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Cyanobacteria Toxin and Cell Propagation through Six Lake Erie Treatment Plants
Dugan, N., H. Mash, D. Lytle, T. Sanan, K. Kelty, M. Pham, AND C. Muhlen. Cyanobacteria Toxin and Cell Propagation through Six Lake Erie Treatment Plants. Presented at AWWA/WEA Ohio Section Annual Meeting, Columbus, OH, August 26 - 29, 2014.
Over the past five years, Lake Erie has been experiencing harmful algal blooms (HABs) of progressively increasing severity. Cognizant of the potential health and economic impacts, the United States Environmental Protection Agency’s (USEPA’s) Water Supply and Water Resources Division (WSWRD), in partnership with the Ohio Environmental Protection Agency (OEPA) and local municipalities, sampled water throughout the treatment trains of six water treatment facilities that use Lake Erie as a drinking water source. The water samples were tested for HAB-associated toxins, chlorophyll-a, and other chemical markers commonly associated with HABs. This sampling campaign represented a unique opportunity to characterize the development of Lake Erie’s cyanobacterial bloom, its associated toxins, and the propagation of those toxins through drinking water treatment facilities, at a high level of analytical detail. Four of the treatment facilities were located on Lake Erie’s Western basin and two drew water from the Eastern basin. All of the facilities employed conventional treatment and seasonal powdered activated carbon (PAC) addition. Five of the six plants employed pre-oxidation with permanganate while the sixth practiced pre-chlorination. The samples were analyzed for eight microcystin variants (-LA, -LF, -LR, -LW, -LY, -RR, -WR, -YR) plus nodularin, by liquid chromatography with mass spectrometric detection. The other chemical markers included phosphate, ammonia, nitrate and nitrite. Chlorophyll a concentrations served as a proxy for the concentration of suspended cyanobacterial and algal cells. Samples of the analytical data for one of the Western basin facilities are shown in Figures 1 and 2 on the second page. As the bloom developed through the summer, chlorophyll a concentrations in the treatment plant intake increased by about an order of magnitude per month (Figure 1). This observed rate of increase was typical for the Western basin facilities. In contrast, plant influent chlorophyll concentrations for the two Eastern basin facilities remained orders of magnitude below those observed in the Western basin. As the bloom approached its peak, toxins were observed in the treatment plant influent and at several locations in the treatment process (Figure 2). Toxin samples were separated by filtration, and filtrate and retentates were analyzed separately in order to generate estimates of extra- and intra-cellular toxin concentrations. For the facility and sampling date shown in Figure 2, the bulk of the toxins were observed to be intra-cellular. This distribution of toxins was typical of those observed over the summer at the other treatment facilities. It is anticipated that the information in this presentation will help Ohio drinking water providers and regulators better understand how effectively conventional treatment facilities, aided by pre-oxidation and PAC addition, cope with seasonal HABs.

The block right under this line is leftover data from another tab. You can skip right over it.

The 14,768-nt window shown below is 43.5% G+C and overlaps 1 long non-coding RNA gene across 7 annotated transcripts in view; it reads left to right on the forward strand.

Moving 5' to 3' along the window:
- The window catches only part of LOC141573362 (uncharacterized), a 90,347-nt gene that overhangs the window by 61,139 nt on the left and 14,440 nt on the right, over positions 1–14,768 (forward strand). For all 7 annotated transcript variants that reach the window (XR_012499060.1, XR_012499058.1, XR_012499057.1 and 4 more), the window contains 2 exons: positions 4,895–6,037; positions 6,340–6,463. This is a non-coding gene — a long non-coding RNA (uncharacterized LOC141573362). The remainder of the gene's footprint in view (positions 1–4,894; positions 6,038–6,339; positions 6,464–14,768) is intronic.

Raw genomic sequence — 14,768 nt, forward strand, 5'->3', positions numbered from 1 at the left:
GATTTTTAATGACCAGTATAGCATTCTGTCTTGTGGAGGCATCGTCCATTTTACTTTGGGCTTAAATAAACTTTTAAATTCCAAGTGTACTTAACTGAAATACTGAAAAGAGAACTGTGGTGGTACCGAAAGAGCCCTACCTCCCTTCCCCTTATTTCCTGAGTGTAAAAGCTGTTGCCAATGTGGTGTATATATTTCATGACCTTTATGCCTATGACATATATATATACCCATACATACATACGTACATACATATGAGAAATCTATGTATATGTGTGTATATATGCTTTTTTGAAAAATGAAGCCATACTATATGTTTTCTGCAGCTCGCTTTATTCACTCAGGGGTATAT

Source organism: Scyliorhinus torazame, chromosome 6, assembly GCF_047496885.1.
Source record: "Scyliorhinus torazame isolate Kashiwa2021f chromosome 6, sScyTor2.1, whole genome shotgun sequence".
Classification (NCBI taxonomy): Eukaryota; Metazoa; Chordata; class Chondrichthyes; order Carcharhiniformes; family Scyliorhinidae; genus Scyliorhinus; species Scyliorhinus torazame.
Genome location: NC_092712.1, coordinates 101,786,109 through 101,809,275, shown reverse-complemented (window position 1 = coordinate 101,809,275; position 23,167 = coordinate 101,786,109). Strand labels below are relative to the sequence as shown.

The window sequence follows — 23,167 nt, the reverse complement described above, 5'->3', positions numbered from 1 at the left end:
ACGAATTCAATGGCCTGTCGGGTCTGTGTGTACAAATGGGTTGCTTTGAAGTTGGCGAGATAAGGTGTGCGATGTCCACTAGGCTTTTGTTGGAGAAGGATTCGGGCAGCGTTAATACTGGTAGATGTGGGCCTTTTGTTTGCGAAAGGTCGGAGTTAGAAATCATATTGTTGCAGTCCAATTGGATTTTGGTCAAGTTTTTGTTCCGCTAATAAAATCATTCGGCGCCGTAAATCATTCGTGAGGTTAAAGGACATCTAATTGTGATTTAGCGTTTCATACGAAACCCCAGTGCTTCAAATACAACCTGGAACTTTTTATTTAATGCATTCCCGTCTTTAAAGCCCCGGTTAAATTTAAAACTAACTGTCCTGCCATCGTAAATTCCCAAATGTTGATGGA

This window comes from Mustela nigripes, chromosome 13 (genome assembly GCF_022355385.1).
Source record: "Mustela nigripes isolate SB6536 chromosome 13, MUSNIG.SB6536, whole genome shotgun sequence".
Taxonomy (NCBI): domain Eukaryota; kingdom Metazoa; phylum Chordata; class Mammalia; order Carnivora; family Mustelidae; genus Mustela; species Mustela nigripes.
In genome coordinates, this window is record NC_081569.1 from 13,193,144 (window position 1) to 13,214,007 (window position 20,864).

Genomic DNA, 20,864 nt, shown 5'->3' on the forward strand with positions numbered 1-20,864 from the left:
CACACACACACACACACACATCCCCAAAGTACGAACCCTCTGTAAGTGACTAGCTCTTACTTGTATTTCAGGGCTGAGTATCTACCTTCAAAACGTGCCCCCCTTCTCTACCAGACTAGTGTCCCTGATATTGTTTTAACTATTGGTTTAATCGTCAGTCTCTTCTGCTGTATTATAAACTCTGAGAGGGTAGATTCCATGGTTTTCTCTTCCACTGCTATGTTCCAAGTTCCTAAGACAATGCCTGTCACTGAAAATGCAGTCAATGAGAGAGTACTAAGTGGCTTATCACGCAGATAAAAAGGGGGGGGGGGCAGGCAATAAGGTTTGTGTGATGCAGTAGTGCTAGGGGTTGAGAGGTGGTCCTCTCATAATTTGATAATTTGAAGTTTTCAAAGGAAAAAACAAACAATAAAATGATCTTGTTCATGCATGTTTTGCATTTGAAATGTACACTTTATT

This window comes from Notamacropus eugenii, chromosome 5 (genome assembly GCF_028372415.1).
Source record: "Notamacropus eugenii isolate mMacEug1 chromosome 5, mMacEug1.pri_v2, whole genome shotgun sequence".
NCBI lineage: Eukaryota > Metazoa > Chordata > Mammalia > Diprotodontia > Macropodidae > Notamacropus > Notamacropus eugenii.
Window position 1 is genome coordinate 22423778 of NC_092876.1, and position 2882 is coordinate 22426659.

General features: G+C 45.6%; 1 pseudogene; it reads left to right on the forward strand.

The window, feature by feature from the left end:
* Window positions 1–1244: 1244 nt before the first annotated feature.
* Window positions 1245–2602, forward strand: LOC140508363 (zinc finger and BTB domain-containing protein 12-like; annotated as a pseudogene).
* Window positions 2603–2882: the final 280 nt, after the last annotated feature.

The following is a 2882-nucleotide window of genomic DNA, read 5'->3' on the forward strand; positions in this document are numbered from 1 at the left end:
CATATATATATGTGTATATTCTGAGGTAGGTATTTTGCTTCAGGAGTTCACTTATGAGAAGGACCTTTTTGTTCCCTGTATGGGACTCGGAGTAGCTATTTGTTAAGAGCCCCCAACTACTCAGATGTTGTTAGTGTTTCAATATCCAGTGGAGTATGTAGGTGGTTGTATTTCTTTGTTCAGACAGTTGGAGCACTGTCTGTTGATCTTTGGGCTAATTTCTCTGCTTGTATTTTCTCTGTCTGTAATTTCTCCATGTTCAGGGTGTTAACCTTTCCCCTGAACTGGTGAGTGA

The information in this presentation is intended for use by practicing engineers and drinking water utility managers. The information will allow these individuals in these groups to 1) better understand their facility's source water and 2) make informed decisions about how to operate their treatment facilities.
Record Details:Record Type: DOCUMENT (PRESENTATION/SLIDE)
Organization:U.S. ENVIRONMENTAL PROTECTION AGENCY
OFFICE OF RESEARCH AND DEVELOPMENT
NATIONAL RISK MANAGEMENT RESEARCH LABORATORY
WATER SUPPLY AND WATER RESOURCES DIVISION
TREATMENT TECHNOLOGY EVALUATION BRANCH